Reiko Kimura 木村玲子 was born in Nagano prefecture to a koto-playing mother, and started koto lessons at the age of six. Lessons in piano and solfege followed soon after. In 1971 she entered the Seiha Academy of Music in Tokyo, where she studied classical koto of the Ikuta school and jiuta shamisen. On graduation she continued her studies at the training course for performers of Japanese music established by NHK (Japan's public broadcasting network). In 1977 she joined Pro Musica Nipponia, and started her studies of the nijugen. As a member of the group, she travelled extensively throughout the world, and appeared as solo nijugen player in works by Miki with orchestras such as the Leipzig Gewandhaus and New York Philharmonic.
She was awarded first prize at the 1979 Pan Musique Contemporary Music Contest. The first of her four solo recitals on the nijugen was held in 1988. She has travelled to countries in Europe, Asia and the Americas as a member of government and private-sponsored cultural missions and performance ensembles. Her fourth solo recital, an all–Miki program, was awarded the 1994 Arts Festival Award for most outstanding musician. Leaving Pro Musica Nipponia in 1997, she became a soloist with Miki's Orchestra Asia. A recital at the Smithsonian Institution in Washington D.C. in 1998 was organized by Music from Japan.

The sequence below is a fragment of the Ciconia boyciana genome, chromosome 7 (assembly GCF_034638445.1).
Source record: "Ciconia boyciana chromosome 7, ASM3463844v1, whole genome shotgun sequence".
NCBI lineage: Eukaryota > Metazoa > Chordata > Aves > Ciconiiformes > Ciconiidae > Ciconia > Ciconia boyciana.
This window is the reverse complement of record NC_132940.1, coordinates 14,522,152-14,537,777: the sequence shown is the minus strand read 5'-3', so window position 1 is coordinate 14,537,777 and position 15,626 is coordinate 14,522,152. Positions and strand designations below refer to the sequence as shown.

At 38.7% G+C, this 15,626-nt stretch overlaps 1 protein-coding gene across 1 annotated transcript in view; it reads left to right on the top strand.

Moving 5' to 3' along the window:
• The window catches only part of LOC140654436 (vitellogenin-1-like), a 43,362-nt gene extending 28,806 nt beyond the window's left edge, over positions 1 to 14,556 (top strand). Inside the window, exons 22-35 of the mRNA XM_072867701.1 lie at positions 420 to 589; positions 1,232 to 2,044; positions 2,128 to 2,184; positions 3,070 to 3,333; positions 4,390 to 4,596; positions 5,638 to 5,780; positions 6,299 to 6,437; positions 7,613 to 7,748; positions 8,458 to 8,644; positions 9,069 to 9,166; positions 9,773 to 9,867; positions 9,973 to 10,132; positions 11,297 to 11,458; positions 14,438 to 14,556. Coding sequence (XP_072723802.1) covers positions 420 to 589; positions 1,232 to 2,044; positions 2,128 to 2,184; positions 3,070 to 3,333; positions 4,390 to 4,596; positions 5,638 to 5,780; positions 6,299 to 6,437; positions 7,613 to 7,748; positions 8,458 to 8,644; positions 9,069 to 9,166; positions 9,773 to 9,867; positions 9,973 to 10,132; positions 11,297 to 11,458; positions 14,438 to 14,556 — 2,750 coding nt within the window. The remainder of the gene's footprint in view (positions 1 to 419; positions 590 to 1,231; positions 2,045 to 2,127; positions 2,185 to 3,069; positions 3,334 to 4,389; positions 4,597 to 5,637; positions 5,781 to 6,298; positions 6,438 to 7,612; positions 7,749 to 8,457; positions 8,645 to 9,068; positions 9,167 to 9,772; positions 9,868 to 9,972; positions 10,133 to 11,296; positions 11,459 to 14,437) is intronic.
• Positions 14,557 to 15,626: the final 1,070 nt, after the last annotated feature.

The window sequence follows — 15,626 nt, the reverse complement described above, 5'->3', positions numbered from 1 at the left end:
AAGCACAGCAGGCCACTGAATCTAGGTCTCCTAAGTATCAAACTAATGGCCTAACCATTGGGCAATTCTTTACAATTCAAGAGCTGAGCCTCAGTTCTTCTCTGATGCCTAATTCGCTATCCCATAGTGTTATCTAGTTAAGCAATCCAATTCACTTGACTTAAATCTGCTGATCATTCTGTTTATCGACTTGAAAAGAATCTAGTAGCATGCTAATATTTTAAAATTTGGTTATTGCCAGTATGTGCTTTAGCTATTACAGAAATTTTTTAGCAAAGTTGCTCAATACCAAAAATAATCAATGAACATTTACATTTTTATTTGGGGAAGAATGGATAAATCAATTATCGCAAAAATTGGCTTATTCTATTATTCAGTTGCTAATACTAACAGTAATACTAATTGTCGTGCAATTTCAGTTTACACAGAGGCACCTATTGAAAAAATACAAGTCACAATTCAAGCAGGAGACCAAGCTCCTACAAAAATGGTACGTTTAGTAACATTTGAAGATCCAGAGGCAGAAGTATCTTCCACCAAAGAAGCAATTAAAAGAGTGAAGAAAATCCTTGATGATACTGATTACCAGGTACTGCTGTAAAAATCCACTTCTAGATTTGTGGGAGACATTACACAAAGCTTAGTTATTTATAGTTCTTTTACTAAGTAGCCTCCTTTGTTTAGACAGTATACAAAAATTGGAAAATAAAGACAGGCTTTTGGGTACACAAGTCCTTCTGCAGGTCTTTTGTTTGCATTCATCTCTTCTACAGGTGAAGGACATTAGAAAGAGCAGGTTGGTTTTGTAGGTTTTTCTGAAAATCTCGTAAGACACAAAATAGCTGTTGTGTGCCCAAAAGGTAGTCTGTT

Reiko Kimura's first recording on Celestial Harmonies is Music for Koto (13191-2) In notes to a recently released CD with Kimura Reiko's performances of several of Miki Minoru's works, Miki describes her as an "almost perfect nijugen performer." He acknowledges her and her colleague Nanae Yoshimura as the two leading soloists of the second generation, after the first great soloist, Keiko Nosaka. He has dedicated several of his works to Kimura, and featured her as instrumental soloist in his operas in performances in Europe and the United States. He characterizes her style as "powerful and clean," "possessed of a truly vital force."
Artist descriptions on Last.fm are editable by everyone. Feel free to contribute!
All user-contributed text on this page is available under the Creative Commons Attribution-ShareAlike License; additional terms may apply.